The Meijers Committee is an independent group of legal scholars, judges and lawyers that advises on European and International Migration, Refugee, Criminal, Privacy, Antidiscrimination and Institutional Law. The Committee aims to promote the protection of fundamental rights, access to judicial remedies and democratic decision-making in EU legislation. The Meijers Committee is funded by the Dutch Bar Association (NOvA), Foundation for Democracy and Media (Stichting Democratie en Media) the Dutch Refugee Council (VWN), Foundation for Migration Law Netherlands (Stichting Migratierecht Nederland), the Dutch Section of the International Commission of Jurists (NJCM), Art. 1 Anti-Discrimination Office, and the Dutch Foundation for Refugee Students UAF. Contact info: post@commissie-meijers.nl +31(0)20 362 0505 Please visit http://www.commissie-meijers.nl for more information.

 

La Marche turque : quand l’Union sous-traite le respect de ses valeurs à un Etat tiers

ORIGINAL PUBLISHED ON CDRE SITE (9 MARS 2016)

 par Henri Labayle, CDRE, et Ph. De Bruycker, Omnia

 

Le Conseil européen réuni le 7 mars était supposé examiner l’état d’avancement du Plan d’action entre l’Union européenne et la Turquie, conclu en novembre 2015. L’idée était que, faute de résultats probants, d’autres mesures soient arrêtées. L’arrivée d’une moyenne de 2000 personnes par jour en Grèce depuis le début du mois de janvier plaidait en ce sens.

Pour certains Etats membres, le «Plan B » consistait à fermer les frontières extérieures de l’espace Schengen, quitte à plonger la Grèce dans une crise absolue. Le président du Conseil européen y était favorable puisqu’un projet de conclusions du Conseil ayant fuité à la fin du week-end et largement repris dans la presse faisait état d’une « fermeture de la route des Balkans ».

La « Déclaration » du Conseil européen renvoyant la solution finale de la question à une dizaine de jours n’en fait plus mention. Son objectif affiché est de démontrer que l’arrivée irrégulière ne donne plus accès à l’espace Schengen et qu’il y existe au contraire un chemin légal pour accéder à l’asile dans l’UE, avec le concours de la Turquie. L’examen de son contenu démontre en réalité l’ampleur des dysfonctionnements de la gestion institutionnelle de la crise des migrants (1), traitement que la proposition d’un nouveau principe de répartition des réfugiés (« 1 pour 1 ») ne va pas améliorer (2), a fortiori si la perspective de la fermeture des frontières extérieures de la zone Schengen se confirme (3).

1. Le délabrement du traitement institutionnel de la crise

Rarement, le désordre institutionnel de l’Union aura été aussi apparent que dans son traitement de la crise migratoire qui sévit depuis près d’un an. Outre l’incapacité de l’Union à appliquer ses propres décisions, dans l’indifférence générale, trois illustrations en attestent.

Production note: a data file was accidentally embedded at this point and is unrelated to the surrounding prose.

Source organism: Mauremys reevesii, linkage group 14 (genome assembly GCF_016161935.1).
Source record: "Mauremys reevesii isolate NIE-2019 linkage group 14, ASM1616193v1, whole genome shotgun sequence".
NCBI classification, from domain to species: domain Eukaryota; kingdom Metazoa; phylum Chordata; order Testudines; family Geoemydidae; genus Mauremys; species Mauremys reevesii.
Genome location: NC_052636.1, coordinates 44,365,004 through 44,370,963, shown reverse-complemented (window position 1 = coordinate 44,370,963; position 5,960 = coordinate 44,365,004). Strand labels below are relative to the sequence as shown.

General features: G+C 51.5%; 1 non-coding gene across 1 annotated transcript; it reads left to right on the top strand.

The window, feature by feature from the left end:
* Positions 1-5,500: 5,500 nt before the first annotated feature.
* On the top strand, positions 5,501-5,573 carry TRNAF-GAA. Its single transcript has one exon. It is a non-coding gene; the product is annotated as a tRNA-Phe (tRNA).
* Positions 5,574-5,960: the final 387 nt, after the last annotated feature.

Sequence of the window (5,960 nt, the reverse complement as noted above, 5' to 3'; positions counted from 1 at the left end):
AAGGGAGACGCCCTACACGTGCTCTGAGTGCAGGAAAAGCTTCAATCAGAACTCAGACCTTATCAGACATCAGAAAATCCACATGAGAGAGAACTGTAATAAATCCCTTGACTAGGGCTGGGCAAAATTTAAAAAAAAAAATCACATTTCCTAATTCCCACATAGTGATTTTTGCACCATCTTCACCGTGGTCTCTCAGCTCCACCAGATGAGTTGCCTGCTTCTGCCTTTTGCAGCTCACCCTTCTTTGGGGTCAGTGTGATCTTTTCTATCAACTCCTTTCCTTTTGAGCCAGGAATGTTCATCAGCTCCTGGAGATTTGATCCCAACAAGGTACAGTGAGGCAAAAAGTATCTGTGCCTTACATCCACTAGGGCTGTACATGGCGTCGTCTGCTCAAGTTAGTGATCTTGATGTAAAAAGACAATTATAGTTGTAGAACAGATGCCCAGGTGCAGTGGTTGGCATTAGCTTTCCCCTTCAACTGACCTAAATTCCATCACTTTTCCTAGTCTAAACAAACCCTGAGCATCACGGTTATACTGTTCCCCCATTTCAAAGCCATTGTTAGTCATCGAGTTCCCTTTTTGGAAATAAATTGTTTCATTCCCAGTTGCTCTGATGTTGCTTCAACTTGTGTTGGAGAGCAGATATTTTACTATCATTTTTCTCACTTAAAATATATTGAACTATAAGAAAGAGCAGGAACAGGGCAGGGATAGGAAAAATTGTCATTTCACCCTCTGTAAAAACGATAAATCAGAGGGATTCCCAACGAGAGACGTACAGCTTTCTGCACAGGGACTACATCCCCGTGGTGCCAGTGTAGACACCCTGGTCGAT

a. le désaveu du Président du Conseil européen

Comparer le texte du projet de conclusions diffusées dans la presse la veille du sommet à celui, définitif, de la « Déclaration » des chefs d’Etat et de gouvernement révèle les désaccord entre les Etats membres au sein du Conseil européen et, plus précisément, le décalage des points de vue entre son président et la chancelière allemande.

Aligné, comme il semble imaginer que c’est là sa fonction depuis sa nomination, sur la position « dure » des pays du groupe de Visegrad dont il est issu, le président du Conseil européen a toujours prôné, comme seule issue, un contrôle des frontières extérieures sans failles. Il pensait réunir un consensus quant à la détermination des Etats « to get back to a situation where all Members of the Schengen area fully apply the Schengen Borders Code, while taking into account the specificities of the maritime borders, and to end the wave-through approach. Irregular flows of migrants along the Western Balkans route are coming to an end; this route is now closed. The EU will stand by Greece in this difficult moment and will do its utmost to help manage the situation that has arisen as a consequence of this development ».

Passant ainsi la situation grecque par pertes et profits malgré la gravité de sa situation économique, il s’est heurté immédiatement à la détermination inverse de l’Allemagne, peu désireuse d’avaliser les comportements unilatéraux des Etats situés au long de cette route et notamment de l’Autriche. Dès avant le Conseil européen, la chancelière faisait ainsi savoir son opposition à un tel scénario, son porte-parole qualifiant de « spéculation » l’hypothèse d’une telle fermeture, soutenue en cela par le président d’une Commission étrangement silencieuse d’une façon générale.

Le point 2 de la Déclaration diffère donc largement de la version initiale de la Présidence, chacun conservant à l’esprit que la « route des Balkans » en question a vu passer plus de 800 000 personnes en 2015… Si la « pleine application » du Code frontières Schengen est actée, le texte final se borne à noter que « les flux irréguliers de migrants le long de la route des Balkans occidentaux ont désormais pris fin », sans valider une quelconque fermeture de la forteresse Europe.

En fait, le sommet avec la Turquie ne s’est pas déroulé comme imaginé la veille. Faisant suite à une réunion tripartite avec le premier ministre turc et la présidence néerlandaise qui n’aurait pas fait que des heureux parmi les Etats membres mis ainsi devant le fait accompli, la chancelière allemande a écrit un nouveau scénario donnant le premier rôle à la Turquie. En guise de consolation, l’essentiel du reste du projet initial de conclusions a pu alors trouver place dans la Déclaration, à l’issue de onze heures de négociations.

b. le rôle central de la Turquie